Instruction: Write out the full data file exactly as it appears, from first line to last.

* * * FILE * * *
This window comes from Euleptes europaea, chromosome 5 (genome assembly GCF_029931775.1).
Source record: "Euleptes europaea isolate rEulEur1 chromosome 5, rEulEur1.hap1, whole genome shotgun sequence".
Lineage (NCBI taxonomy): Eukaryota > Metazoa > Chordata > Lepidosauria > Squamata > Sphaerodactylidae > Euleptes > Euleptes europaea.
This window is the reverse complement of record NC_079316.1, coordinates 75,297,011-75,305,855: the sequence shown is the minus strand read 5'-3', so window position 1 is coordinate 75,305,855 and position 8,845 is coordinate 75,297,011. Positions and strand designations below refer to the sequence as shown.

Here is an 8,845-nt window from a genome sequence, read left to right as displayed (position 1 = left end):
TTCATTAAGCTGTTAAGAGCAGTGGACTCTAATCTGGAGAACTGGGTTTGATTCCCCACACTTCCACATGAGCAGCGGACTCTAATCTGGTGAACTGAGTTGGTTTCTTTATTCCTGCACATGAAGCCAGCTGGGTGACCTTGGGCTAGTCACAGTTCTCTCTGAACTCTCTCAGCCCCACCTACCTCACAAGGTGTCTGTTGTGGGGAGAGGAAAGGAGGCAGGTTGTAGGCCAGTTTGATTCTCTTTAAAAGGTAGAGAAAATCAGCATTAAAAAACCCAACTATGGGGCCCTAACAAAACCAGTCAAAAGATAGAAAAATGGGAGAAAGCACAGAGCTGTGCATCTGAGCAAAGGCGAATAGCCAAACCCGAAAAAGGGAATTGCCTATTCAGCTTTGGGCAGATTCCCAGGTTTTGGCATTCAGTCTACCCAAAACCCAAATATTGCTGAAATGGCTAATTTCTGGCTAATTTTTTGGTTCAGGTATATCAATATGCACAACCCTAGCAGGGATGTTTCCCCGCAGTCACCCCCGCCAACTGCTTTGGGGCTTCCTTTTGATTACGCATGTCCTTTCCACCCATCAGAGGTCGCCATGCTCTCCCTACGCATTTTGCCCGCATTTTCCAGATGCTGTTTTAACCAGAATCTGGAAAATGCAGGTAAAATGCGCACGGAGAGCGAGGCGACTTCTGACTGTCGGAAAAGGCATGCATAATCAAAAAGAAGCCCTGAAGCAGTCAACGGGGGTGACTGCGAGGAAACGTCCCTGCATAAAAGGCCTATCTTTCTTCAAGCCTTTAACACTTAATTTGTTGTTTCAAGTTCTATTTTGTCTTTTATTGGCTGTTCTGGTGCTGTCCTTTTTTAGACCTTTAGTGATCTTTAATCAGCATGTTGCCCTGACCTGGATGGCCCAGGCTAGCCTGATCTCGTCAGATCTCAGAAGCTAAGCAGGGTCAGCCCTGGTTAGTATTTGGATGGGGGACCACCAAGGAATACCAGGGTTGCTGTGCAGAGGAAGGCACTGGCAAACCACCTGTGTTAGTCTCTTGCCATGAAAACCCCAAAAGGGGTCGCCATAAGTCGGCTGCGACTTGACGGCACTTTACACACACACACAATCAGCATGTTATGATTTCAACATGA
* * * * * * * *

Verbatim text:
This window comes from Euleptes europaea, chromosome 5 (genome assembly GCF_029931775.1).
Source record: "Euleptes europaea isolate rEulEur1 chromosome 5, rEulEur1.hap1, whole genome shotgun sequence".
Lineage (NCBI taxonomy): Eukaryota > Metazoa > Chordata > Lepidosauria > Squamata > Sphaerodactylidae > Euleptes > Euleptes europaea.
This window is the reverse complement of record NC_079316.1, coordinates 75,297,011-75,305,855: the sequence shown is the minus strand read 5'-3', so window position 1 is coordinate 75,305,855 and position 8,845 is coordinate 75,297,011. Positions and strand designations below refer to the sequence as shown.

Here is an 8,845-nt window from a genome sequence, read left to right as displayed (position 1 = left end):
TTCATTAAGCTGTTAAGAGCAGTGGACTCTAATCTGGAGAACTGGGTTTGATTCCCCACACTTCCACATGAGCAGCGGACTCTAATCTGGTGAACTGAGTTGGTTTCTTTATTCCTGCACATGAAGCCAGCTGGGTGACCTTGGGCTAGTCACAGTTCTCTCTGAACTCTCTCAGCCCCACCTACCTCACAAGGTGTCTGTTGTGGGGAGAGGAAAGGAGGCAGGTTGTAGGCCAGTTTGATTCTCTTTAAAAGGTAGAGAAAATCAGCATTAAAAAACCCAACTATGGGGCCCTAACAAAACCAGTCAAAAGATAGAAAAATGGGAGAAAGCACAGAGCTGTGCATCTGAGCAAAGGCGAATAGCCAAACCCGAAAAAGGGAATTGCCTATTCAGCTTTGGGCAGATTCCCAGGTTTTGGCATTCAGTCTACCCAAAACCCAAATATTGCTGAAATGGCTAATTTCTGGCTAATTTTTTGGTTCAGGTATATCAATATGCACAACCCTAGCAGGGATGTTTCCCCGCAGTCACCCCCGCCAACTGCTTTGGGGCTTCCTTTTGATTACGCATGTCCTTTCCACCCATCAGAGGTCGCCATGCTCTCCCTACGCATTTTGCCCGCATTTTCCAGATGCTGTTTTAACCAGAATCTGGAAAATGCAGGTAAAATGCGCACGGAGAGCGAGGCGACTTCTGACTGTCGGAAAAGGCATGCATAATCAAAAAGAAGCCCTGAAGCAGTCAACGGGGGTGACTGCGAGGAAACGTCCCTGCATAAAAGGCCTATCTTTCTTCAAGCCTTTAACACTTAATTTGTTGTTTCAAGTTCTATTTTGTCTTTTATTGGCTGTTCTGGTGCTGTCCTTTTTTAGACCTTTAGTGATCTTTAATCAGCATGTTGCCCTGACCTGGATGGCCCAGGCTAGCCTGATCTCGTCAGATCTCAGAAGCTAAGCAGGGTCAGCCCTGGTTAGTATTTGGATGGGGGACCACCAAGGAATACCAGGGTTGCTGTGCAGAGGAAGGCACTGGCAAACCACCTGTGTTAGTCTCTTGCCATGAAAACCCCAAAAGGGGTCGCCATAAGTCGGCTGCGACTTGACGGCACTTTACACACACACACAATCAGCATGTTATGATTTCAACATGA